Teaching Zambia’s future technicians

The Zamita project, one of the Volvo Group’s investments in vocational schools in Africa, is creating new opportunities for aspiring technicians in Zambia and helping more young women begin careers in engineering.

Rennie Shamambo and Sarah Chishimba are former Nortec students. Today they work at an engineering company in a mining district.

Rennie Shamambo and Sarah Chishimba are former Nortec students. Today they work at an engineering company in a mining district.

The Nortec vocational school lies in the heart of Zambia’s mining region, the Copperbelt. Since 2014, it has been part of the Zamita (Zambian Industrial Training Academy) project, one of the educational programmes in which the Volvo Group participates. Alport Banda is the head teacher at the heavy-duty machinery department.

“Before we were unable to teach the very latest technology because we didn’t have the equipment, so the students graduating from the school had to participate in internal training at their workplaces before they could do their jobs properly. This new partnership is going to raise the standard and the students will be able to find jobs in the mining, transport and construction industries,” he explains.

Selma Klipic is a production engineer at Volvo Group, GTO Powertrain Production Skövde, and a volunteer in Zambia.

“I never hesitated when this chance came up. At home I work with production techniques while at the same time I’m passionate about getting more women interested in the profession. So it fits well with my duties here”, she says.

The Volvo Group is in the process of shipping new equipment to the school as part of the training and education project.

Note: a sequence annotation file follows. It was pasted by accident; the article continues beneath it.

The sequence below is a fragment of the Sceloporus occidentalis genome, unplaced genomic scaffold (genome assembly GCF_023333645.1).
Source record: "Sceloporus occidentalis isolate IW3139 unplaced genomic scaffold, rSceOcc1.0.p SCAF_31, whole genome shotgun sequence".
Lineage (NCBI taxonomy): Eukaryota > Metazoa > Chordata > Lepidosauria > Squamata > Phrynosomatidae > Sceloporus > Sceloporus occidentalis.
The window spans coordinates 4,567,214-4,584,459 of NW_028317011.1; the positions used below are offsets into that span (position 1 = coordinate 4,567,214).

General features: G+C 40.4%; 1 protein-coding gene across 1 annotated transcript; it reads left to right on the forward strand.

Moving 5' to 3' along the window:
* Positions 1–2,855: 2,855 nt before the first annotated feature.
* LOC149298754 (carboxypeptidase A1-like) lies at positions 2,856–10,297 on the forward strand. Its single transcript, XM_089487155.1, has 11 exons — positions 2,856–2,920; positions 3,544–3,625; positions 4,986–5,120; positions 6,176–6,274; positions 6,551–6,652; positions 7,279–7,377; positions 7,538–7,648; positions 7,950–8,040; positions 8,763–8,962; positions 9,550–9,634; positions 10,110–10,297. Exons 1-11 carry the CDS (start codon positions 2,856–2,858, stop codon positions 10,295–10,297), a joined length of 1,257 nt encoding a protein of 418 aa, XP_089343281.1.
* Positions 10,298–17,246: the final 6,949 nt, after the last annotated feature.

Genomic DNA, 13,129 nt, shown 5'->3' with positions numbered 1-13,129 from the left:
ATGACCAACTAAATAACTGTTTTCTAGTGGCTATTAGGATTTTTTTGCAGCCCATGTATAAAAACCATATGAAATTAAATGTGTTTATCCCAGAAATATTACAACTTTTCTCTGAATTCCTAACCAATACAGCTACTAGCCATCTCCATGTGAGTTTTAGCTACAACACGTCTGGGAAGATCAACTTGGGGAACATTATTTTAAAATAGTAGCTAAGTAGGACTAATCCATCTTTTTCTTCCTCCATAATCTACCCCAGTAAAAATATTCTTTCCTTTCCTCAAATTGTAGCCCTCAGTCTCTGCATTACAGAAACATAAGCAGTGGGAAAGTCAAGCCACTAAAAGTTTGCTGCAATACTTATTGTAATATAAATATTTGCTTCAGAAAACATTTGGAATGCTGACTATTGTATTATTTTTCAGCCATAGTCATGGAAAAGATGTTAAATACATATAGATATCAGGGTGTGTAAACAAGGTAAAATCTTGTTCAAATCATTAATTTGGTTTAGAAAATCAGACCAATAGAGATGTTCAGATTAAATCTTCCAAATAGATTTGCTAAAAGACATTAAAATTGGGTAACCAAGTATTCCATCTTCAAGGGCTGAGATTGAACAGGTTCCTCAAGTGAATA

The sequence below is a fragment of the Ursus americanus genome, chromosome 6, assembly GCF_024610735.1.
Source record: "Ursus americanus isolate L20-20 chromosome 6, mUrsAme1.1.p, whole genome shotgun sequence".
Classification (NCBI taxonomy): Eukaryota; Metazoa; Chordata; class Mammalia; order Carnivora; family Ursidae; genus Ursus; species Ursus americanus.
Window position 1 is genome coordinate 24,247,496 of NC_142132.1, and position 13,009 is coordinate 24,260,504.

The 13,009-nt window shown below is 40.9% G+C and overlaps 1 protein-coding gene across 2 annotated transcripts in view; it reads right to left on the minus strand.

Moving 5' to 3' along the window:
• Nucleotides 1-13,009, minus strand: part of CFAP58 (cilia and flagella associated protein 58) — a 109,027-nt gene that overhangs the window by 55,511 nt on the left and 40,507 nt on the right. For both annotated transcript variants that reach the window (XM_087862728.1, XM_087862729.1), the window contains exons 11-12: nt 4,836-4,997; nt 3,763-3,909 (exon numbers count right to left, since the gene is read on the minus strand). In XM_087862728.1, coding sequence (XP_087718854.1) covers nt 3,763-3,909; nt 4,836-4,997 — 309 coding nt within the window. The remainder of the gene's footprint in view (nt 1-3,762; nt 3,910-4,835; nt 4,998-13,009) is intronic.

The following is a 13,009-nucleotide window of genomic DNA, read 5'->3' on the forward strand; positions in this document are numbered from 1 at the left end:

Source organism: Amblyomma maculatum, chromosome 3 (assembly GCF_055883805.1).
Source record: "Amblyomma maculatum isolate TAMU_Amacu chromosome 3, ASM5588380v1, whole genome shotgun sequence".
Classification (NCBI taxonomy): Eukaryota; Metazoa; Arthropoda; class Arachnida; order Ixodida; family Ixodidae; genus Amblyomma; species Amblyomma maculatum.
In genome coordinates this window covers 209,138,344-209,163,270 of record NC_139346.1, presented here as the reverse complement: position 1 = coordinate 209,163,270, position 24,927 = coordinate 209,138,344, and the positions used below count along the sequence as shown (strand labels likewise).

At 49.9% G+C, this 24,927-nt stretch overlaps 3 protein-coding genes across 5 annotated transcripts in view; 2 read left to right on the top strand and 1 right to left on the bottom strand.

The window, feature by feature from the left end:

“One of my tasks has been to plan the new workshop. It’s large and well suited to its task, with straight lines and plenty of potential. I have several ideas for what can be done and I have discussed different solutions with the workplace engineers in Skövde,” says Selma Klipic.

The Zamita programme is a one-year extension course for students who have already completed basic technology training and education at Nortec. A great deal of emphasis will be placed on electronics and electric hydraulics, as well as engines and gearboxes of different kinds, in order to cover the needs of industries in the region.

An important goal with the initiative is to give young people an education that matches companies’ needs, since many of the companies in the Copperbelt are existing Volvo Group customers. In addition, there is an aim to increase the percentage of female students at the school. At present, 11 of the 800 students on Nortec’s current heavy-duty machinery programme are women.

Irem Soydan, External CSR Management, explains the Volvo Group’s involvement. “Africa is one of the Volvo Group’s strategic growth markets and, with our sustainability programme, we can help create economic growth in the region. By concentrating on vocational training in different countries, the organisation helps to reduce unemployment, while remedying the lack of trained mechanics and technicians, which has been an obstacle to business development – both for our customers and for the Volvo Group,” she says.

In addition to the Volvo Group and Nortec, Zamita comprises the Swedish International Development Co-operation Agency (SIDA) and the UN organisation for industrial development, UNIDO.
Erik Ladefoged, technical adviser at UNIDO, describes the project as the beginning of a “fantastic concept”.

“When a company involves itself and commits to a development project for several years, as the Volvo Group is doing here, it’s completely different from the investments companies normally make within the framework of their social sustainability programmes,” he says.

Facts

  • Over a period of five years, the Volvo Group is planning to set up ten vocational training programmes in Africa. The Volvo Group is partnering with development organisations and schools in different countries.
  • The vocational programmes will help to match the need for trained workers.
  • The project has already begun in Ethiopia, Morocco and Zambia.
  • In Zambia, a total of 420 students will receive training over a period of four years.
  • On-site Volunteering is a pilot project and, to date, three GTO employees have participated.
  • The marketing of these courses to young female students is an important factor.

 

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